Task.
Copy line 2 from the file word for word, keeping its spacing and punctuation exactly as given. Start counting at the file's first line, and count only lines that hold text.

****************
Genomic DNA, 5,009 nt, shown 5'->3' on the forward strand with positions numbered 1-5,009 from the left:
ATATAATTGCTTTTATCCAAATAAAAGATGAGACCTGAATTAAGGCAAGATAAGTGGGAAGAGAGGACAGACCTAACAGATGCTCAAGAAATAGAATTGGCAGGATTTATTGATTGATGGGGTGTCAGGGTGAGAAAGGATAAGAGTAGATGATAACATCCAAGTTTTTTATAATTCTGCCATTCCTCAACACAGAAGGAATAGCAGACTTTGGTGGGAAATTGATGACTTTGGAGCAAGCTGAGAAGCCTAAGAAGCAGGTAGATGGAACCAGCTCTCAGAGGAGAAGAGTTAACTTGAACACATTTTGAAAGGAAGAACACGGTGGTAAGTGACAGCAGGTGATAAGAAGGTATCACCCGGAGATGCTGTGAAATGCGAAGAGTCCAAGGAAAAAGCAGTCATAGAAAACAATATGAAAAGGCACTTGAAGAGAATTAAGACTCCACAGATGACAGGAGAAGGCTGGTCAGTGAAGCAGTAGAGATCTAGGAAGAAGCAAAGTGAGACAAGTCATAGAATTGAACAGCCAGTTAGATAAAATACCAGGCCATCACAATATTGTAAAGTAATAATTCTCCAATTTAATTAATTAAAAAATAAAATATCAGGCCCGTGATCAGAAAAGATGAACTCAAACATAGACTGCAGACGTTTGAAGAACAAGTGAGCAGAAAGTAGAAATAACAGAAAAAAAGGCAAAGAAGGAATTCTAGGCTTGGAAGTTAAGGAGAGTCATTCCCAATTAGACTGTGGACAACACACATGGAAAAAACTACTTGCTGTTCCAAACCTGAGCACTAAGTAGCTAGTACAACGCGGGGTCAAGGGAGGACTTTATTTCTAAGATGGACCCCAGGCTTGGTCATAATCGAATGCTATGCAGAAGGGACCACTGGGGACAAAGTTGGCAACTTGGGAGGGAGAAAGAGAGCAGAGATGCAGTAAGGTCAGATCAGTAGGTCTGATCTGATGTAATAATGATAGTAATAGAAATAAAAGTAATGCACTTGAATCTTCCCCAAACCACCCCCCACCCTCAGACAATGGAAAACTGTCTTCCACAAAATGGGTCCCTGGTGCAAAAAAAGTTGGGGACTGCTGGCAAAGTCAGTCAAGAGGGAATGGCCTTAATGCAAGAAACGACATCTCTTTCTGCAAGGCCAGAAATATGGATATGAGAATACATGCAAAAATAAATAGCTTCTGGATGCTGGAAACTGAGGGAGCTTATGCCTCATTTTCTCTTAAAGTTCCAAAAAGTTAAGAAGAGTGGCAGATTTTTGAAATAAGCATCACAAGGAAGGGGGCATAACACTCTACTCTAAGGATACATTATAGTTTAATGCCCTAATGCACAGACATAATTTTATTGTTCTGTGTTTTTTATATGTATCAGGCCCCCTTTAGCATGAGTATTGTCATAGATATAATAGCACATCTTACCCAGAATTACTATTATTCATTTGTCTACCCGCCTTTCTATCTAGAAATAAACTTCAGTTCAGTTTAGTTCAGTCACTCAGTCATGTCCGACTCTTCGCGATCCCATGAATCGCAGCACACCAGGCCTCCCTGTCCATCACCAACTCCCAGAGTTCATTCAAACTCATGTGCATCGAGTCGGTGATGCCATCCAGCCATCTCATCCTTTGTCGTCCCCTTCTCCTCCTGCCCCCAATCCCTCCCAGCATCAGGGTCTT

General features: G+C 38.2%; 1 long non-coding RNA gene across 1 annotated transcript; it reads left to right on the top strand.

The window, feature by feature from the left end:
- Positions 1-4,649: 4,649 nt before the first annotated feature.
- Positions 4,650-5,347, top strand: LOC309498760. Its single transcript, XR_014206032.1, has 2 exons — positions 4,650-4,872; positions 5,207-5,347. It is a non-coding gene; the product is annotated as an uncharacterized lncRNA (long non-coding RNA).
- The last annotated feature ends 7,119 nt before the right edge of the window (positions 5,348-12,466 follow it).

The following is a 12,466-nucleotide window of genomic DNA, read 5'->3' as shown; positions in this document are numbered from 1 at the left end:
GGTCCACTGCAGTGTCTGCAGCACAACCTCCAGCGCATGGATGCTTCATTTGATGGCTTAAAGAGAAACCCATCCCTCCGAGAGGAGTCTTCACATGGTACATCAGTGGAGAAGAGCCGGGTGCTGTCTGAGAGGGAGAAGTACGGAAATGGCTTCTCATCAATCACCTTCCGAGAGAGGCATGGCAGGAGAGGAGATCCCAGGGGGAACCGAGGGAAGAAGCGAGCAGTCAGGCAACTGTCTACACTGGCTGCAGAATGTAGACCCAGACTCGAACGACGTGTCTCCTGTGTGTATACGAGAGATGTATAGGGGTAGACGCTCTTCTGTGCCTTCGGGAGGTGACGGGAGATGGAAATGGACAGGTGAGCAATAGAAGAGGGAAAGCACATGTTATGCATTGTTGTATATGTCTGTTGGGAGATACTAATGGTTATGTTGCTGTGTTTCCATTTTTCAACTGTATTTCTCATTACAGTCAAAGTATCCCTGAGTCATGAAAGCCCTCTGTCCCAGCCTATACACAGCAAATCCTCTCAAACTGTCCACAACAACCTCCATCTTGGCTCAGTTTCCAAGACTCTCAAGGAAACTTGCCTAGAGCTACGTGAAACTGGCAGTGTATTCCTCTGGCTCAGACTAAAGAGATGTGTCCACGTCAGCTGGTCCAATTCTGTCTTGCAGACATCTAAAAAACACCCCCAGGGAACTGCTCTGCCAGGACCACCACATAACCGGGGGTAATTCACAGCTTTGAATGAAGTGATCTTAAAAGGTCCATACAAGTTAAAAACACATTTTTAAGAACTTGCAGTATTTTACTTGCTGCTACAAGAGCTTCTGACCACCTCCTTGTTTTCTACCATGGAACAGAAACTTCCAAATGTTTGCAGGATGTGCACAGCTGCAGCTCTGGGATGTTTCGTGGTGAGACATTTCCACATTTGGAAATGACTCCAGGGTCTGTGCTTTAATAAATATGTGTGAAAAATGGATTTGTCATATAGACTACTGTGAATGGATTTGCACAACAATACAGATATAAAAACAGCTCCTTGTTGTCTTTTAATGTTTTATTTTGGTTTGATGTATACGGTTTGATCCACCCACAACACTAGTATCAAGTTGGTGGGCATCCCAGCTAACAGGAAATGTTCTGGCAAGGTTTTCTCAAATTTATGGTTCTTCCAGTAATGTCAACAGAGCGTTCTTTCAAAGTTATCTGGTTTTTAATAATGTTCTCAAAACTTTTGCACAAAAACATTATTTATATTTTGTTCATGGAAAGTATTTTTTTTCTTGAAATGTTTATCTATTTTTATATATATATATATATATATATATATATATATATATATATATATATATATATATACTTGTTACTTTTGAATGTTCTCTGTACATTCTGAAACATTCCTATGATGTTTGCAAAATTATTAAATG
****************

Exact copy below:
ATATAATTGCTTTTATCCAAATAAAAGATGAGACCTGAATTAAGGCAAGATAAGTGGGAAGAGAGGACAGACCTAACAGATGCTCAAGAAATAGAATTGGCAGGATTTATTGATTGATGGGGTGTCAGGGTGAGAAAGGATAAGAGTAGATGATAACATCCAAGTTTTTTATAATTCTGCCATTCCTCAACACAGAAGGAATAGCAGACTTTGGTGGGAAATTGATGACTTTGGAGCAAGCTGAGAAGCCTAAGAAGCAGGTAGATGGAACCAGCTCTCAGAGGAGAAGAGTTAACTTGAACACATTTTGAAAGGAAGAACACGGTGGTAAGTGACAGCAGGTGATAAGAAGGTATCACCCGGAGATGCTGTGAAATGCGAAGAGTCCAAGGAAAAAGCAGTCATAGAAAACAATATGAAAAGGCACTTGAAGAGAATTAAGACTCCACAGATGACAGGAGAAGGCTGGTCAGTGAAGCAGTAGAGATCTAGGAAGAAGCAAAGTGAGACAAGTCATAGAATTGAACAGCCAGTTAGATAAAATACCAGGCCATCACAATATTGTAAAGTAATAATTCTCCAATTTAATTAATTAAAAAATAAAATATCAGGCCCGTGATCAGAAAAGATGAACTCAAACATAGACTGCAGACGTTTGAAGAACAAGTGAGCAGAAAGTAGAAATAACAGAAAAAAAGGCAAAGAAGGAATTCTAGGCTTGGAAGTTAAGGAGAGTCATTCCCAATTAGACTGTGGACAACACACATGGAAAAAACTACTTGCTGTTCCAAACCTGAGCACTAAGTAGCTAGTACAACGCGGGGTCAAGGGAGGACTTTATTTCTAAGATGGACCCCAGGCTTGGTCATAATCGAATGCTATGCAGAAGGGACCACTGGGGACAAAGTTGGCAACTTGGGAGGGAGAAAGAGAGCAGAGATGCAGTAAGGTCAGATCAGTAGGTCTGATCTGATGTAATAATGATAGTAATAGAAATAAAAGTAATGCACTTGAATCTTCCCCAAACCACCCCCCACCCTCAGACAATGGAAAACTGTCTTCCACAAAATGGGTCCCTGGTGCAAAAAAAGTTGGGGACTGCTGGCAAAGTCAGTCAAGAGGGAATGGCCTTAATGCAAGAAACGACATCTCTTTCTGCAAGGCCAGAAATATGGATATGAGAATACATGCAAAAATAAATAGCTTCTGGATGCTGGAAACTGAGGGAGCTTATGCCTCATTTTCTCTTAAAGTTCCAAAAAGTTAAGAAGAGTGGCAGATTTTTGAAATAAGCATCACAAGGAAGGGGGCATAACACTCTACTCTAAGGATACATTATAGTTTAATGCCCTAATGCACAGACATAATTTTATTGTTCTGTGTTTTTTATATGTATCAGGCCCCCTTTAGCATGAGTATTGTCATAGATATAATAGCACATCTTACCCAGAATTACTATTATTCATTTGTCTACCCGCCTTTCTATCTAGAAATAAACTTCAGTTCAGTTTAGTTCAGTCACTCAGTCATGTCCGACTCTTCGCGATCCCATGAATCGCAGCACACCAGGCCTCCCTGTCCATCACCAACTCCCAGAGTTCATTCAAACTCATGTGCATCGAGTCGGTGATGCCATCCAGCCATCTCATCCTTTGTCGTCCCCTTCTCCTCCTGCCCCCAATCCCTCCCAGCATCAGGGTCTT